Jay-Z vs. Jay-Z

Suddenly vulnerable hip-hop superstars go to war with themselves

Don Imus, for one thing. Jay has a reliably sure hand with current events: post-Katrina soul-searching and hand-wringing on Kingdom Come's "Minority Report," and now a brief dip into the nappy-headed-hos debate on his new addition to "Ignorant Shit," wherein he deftly swats aside his old pal Russell Simmons's attempt to lay society's malaise at hip-hop's feet: "Scarface the movie did more than Scarface the rapper to me." Here's the problem: In 2007, Scarface released the bleak, vicious MADE. Al Pacino did Ocean's 13: dapper but fantastically dour men surrounded by opulence they clearly don't enjoy, chasing One Last Big Score because that's all they've ever known, seeking money and power almost joylessly, playing their nonchalance for cheap, flashy laughs.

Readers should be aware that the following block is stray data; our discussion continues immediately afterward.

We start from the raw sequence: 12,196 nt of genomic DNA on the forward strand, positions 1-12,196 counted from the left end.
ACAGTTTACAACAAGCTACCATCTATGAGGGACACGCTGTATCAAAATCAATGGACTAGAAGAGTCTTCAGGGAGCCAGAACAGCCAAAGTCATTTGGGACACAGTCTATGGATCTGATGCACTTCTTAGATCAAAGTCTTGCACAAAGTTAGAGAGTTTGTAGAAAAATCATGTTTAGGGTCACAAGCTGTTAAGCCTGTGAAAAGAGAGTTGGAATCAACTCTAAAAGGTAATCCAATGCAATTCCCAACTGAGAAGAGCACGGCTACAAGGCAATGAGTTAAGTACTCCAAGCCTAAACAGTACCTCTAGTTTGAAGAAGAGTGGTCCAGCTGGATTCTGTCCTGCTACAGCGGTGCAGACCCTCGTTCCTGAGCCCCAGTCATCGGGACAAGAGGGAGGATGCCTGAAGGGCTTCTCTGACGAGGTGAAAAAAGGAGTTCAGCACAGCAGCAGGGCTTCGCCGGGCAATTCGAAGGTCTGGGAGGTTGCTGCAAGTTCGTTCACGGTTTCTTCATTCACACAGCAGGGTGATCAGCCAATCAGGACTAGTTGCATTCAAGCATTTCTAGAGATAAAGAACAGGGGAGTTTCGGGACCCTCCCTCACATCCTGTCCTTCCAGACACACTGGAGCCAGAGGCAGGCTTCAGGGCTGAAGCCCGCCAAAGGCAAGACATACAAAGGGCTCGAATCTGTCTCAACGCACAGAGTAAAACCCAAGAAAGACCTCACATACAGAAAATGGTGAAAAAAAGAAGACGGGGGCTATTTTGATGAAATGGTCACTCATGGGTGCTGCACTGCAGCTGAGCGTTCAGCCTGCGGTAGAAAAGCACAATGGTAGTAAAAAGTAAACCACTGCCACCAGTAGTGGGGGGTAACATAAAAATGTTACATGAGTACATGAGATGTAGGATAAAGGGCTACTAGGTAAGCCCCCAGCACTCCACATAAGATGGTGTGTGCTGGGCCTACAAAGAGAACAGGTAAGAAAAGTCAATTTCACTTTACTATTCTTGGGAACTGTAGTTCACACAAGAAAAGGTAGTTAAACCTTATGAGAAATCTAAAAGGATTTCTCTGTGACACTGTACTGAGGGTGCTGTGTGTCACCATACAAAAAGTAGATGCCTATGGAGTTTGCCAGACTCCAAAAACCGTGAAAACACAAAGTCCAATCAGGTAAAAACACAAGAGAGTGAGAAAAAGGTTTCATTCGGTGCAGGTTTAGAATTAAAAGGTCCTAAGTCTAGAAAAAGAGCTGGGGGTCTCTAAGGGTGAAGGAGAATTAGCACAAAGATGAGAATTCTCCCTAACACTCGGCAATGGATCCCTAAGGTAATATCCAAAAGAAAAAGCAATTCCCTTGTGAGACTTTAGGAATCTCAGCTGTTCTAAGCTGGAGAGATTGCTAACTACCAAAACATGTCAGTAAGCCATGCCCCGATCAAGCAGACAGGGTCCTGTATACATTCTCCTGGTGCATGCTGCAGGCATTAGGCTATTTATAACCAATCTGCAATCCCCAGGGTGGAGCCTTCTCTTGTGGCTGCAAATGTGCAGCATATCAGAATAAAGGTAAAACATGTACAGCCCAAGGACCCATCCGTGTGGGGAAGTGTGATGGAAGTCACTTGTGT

Furthermore, this approach is plainly logical, the best of several terrible options. American Gangster is a relative success, while Lupe Fiasco, for one, piously refused to "Dumb It Down"—and flopped. But even dumb doesn't play too well anymore. Thus chastened, Jay-Z and his brethren can either write a new script or just give up and play out the final scene in Goodfellas: "See the hardest thing for me was leaving the life. I still love the life." (Chorus: Nigga fuck shit ass bitch trick plus ice.) "And that's the hardest part. Today everything is different. There's no action. I have to wait around like everyone else." (Nigga fuck shit maricón puta and drugs.) "I'm an average nobody. I get to live the rest of my life like a schnook." Of course, 12 years later Ray Liotta gave his voice to another fresh, exhilarating symphony of power, money, and violence: Grand Theft Auto: Vice City. There will always be hope.

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